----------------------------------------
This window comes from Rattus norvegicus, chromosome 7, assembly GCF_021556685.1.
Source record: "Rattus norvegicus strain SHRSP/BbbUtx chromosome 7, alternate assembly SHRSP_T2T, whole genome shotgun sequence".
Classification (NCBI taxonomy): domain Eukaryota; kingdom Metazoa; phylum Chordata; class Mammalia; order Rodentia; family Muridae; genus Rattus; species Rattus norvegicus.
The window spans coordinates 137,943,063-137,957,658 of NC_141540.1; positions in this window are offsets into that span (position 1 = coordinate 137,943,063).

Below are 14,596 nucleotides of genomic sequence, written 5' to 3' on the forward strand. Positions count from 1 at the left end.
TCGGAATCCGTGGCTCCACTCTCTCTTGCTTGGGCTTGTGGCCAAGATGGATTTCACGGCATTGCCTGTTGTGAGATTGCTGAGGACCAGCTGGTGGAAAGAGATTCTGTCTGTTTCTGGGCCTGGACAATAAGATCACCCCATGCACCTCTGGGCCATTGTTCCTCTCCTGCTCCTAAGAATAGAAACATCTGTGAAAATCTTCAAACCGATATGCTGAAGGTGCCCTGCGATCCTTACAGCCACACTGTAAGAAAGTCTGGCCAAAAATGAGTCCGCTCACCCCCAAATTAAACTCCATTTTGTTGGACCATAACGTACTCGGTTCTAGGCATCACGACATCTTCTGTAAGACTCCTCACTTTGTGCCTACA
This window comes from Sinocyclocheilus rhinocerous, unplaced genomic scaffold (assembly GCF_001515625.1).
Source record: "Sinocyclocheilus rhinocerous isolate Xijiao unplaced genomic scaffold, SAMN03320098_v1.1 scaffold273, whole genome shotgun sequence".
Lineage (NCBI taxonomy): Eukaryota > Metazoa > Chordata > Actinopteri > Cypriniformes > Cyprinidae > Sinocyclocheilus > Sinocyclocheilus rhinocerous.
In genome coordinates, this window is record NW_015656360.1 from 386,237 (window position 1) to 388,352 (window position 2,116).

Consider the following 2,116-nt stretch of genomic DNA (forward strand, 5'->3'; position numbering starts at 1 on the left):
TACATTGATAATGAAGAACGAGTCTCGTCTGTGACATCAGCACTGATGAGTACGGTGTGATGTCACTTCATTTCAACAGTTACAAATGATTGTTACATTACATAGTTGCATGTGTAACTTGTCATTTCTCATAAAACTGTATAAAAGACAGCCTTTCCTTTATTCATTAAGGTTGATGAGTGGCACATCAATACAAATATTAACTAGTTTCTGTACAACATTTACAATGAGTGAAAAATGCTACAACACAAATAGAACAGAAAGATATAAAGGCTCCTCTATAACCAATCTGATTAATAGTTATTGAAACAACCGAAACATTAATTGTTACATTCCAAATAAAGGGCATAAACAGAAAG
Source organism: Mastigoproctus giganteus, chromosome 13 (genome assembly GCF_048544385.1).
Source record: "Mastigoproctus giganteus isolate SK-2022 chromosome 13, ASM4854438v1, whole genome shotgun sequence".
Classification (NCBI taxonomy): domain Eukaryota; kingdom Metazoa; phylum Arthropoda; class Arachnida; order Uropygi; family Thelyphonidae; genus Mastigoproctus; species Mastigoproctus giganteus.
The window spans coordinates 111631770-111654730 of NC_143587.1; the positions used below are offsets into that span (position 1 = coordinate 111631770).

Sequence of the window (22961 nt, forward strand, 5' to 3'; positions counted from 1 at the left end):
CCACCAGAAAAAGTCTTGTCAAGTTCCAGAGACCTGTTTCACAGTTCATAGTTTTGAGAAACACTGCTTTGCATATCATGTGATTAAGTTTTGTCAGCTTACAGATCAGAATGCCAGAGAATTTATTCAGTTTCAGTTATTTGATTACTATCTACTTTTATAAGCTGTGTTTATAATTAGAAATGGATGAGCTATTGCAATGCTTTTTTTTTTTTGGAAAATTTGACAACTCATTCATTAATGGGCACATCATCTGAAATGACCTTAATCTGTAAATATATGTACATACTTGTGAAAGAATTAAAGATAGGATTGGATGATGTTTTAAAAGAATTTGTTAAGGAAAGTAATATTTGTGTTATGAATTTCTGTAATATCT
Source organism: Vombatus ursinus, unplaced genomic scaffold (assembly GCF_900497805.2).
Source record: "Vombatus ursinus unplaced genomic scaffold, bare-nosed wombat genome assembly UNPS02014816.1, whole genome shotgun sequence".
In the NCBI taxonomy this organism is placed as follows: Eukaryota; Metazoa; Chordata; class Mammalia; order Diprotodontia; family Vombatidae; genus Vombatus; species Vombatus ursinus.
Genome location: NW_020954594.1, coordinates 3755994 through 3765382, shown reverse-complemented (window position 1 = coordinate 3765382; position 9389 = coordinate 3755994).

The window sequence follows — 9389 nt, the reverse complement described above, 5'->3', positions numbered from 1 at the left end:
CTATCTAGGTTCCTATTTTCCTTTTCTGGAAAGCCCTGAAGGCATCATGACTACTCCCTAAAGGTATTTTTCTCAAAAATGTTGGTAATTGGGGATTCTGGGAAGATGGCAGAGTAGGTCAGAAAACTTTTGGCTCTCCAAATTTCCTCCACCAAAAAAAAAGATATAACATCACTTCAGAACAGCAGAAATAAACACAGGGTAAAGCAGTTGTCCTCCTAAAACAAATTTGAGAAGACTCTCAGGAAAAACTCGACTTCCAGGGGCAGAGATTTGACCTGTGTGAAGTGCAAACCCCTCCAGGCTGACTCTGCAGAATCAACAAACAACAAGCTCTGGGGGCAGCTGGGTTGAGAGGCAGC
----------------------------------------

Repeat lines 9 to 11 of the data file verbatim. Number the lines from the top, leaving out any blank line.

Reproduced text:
Lineage (NCBI taxonomy): Eukaryota > Metazoa > Chordata > Actinopteri > Cypriniformes > Cyprinidae > Sinocyclocheilus > Sinocyclocheilus rhinocerous.
In genome coordinates, this window is record NW_015656360.1 from 386,237 (window position 1) to 388,352 (window position 2,116).

Consider the following 2,116-nt stretch of genomic DNA (forward strand, 5'->3'; position numbering starts at 1 on the left):